Recommendation #2: Fire departments should ensure that an adequate size-up of the fire structure is conducted prior to crews making entry.

In this incident, if an effective size-up would have been conducted several factors may have changed the first arriving companies’ tactics.  The B side door would have been an option for initial entry. If the small window below the front door would have been noticed perhaps the fire could have been seen on the basement floor; or if more intelligence information would have been gathered from the occupant initially they could have identified that the fire was on the basement floor and how to access the floor.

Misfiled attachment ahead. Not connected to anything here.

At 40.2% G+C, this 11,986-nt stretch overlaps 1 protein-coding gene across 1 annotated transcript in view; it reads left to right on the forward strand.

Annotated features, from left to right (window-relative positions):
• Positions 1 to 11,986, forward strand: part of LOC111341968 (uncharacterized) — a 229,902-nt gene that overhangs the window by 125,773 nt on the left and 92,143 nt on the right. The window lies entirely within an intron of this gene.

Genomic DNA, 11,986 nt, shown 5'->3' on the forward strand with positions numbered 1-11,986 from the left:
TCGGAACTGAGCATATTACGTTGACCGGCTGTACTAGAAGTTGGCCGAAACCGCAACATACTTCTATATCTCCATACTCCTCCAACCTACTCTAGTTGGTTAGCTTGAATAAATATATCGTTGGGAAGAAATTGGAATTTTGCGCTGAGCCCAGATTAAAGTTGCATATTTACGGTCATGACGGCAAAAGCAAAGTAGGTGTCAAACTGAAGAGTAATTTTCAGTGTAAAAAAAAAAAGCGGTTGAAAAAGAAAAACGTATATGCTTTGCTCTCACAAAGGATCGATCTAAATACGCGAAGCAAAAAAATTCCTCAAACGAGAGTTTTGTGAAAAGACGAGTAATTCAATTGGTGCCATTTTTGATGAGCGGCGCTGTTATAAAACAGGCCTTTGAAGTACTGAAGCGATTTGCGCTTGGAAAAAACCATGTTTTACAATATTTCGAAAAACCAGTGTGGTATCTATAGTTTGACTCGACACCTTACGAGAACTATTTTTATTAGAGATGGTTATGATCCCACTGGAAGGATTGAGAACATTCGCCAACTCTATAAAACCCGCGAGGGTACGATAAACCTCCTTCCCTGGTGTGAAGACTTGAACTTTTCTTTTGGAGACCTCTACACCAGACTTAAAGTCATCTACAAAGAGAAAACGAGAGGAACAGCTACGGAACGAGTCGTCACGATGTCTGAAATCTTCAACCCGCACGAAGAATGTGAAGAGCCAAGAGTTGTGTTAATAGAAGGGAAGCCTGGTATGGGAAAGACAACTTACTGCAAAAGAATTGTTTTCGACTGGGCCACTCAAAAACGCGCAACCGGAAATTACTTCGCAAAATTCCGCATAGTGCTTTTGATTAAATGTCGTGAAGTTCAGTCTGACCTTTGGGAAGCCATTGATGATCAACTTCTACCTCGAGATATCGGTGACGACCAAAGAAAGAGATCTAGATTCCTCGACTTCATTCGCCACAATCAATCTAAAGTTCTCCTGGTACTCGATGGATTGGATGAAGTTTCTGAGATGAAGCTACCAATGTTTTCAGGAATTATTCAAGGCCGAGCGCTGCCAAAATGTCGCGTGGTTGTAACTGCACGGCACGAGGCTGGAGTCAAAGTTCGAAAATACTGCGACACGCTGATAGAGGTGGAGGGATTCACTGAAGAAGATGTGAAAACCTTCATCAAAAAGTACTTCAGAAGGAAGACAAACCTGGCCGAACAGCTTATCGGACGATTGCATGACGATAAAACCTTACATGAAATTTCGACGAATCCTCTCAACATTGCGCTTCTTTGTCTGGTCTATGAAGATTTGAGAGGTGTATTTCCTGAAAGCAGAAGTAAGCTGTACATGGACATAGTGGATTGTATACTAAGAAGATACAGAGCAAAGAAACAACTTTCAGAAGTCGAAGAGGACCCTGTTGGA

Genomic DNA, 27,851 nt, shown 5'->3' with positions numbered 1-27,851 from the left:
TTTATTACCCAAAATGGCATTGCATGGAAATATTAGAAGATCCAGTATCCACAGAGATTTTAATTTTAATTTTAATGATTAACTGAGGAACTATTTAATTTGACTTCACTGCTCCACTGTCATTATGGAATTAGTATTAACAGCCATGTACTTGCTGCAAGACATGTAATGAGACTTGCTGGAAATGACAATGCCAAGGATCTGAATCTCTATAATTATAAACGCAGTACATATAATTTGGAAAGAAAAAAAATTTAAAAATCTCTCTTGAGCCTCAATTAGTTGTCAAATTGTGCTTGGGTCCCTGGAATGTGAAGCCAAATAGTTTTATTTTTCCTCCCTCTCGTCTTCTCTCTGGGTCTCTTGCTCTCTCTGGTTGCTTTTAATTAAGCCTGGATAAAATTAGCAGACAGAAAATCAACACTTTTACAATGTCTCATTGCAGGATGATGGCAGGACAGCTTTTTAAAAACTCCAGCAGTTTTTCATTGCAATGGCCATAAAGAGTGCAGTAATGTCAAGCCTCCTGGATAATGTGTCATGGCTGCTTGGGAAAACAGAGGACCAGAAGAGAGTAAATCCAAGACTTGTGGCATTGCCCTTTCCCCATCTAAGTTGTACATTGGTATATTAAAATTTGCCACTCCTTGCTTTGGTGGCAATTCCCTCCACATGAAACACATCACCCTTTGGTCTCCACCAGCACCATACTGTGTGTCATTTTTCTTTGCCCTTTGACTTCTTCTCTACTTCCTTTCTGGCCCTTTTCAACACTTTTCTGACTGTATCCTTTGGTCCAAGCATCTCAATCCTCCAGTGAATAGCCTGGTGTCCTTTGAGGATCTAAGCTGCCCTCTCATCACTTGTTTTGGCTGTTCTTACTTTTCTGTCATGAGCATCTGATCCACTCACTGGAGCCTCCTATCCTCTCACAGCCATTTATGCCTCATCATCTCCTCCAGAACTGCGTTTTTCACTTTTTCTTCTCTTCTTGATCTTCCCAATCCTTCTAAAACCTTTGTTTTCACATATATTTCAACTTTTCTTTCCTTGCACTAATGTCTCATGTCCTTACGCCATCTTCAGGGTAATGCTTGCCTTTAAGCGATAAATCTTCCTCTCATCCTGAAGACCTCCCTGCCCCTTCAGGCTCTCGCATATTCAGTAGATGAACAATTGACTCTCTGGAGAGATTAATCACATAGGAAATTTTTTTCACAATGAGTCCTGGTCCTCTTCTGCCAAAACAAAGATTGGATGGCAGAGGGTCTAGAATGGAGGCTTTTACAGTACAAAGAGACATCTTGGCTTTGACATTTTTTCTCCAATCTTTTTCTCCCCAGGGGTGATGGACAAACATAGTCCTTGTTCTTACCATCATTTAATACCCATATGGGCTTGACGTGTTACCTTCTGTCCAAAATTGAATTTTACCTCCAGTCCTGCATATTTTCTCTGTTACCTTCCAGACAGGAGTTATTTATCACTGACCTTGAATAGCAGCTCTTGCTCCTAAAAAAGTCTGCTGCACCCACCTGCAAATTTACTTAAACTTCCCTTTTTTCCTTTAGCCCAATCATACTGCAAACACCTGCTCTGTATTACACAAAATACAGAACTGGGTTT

Recommendation #3: Fire departments should ensure staffing levels are maintained.

During this incident, E32 was originally assigned as RIC then re-assigned fire fighting duties to back up E11.  E20 was dispatched as RIC but did not arrived on scene until after the victims were recovered.

Recommendation #4: Fire departments should ensure that a personnel accountability system is established early and utilized at all incidents.

In this incident, BC6 and the IC tried to radio E26 with no response and it was assumed they were with BC9 or that BC9 knew what they were doing.  An additional supporting component to fireground accountability is frequent progress reporting.  When the IC fails to get a response after 3 attempts, or he receives a garbled response, action must be taken to determine the crew’s status.  A worst case scenario must be assumed until their status can be confirmed. 

Recommendation #5: Fire departments should ensure that fireground operations are coordinated with consideration given to the effect horizontal ventilation has on the air flow, smoke, and heat flow through the structure.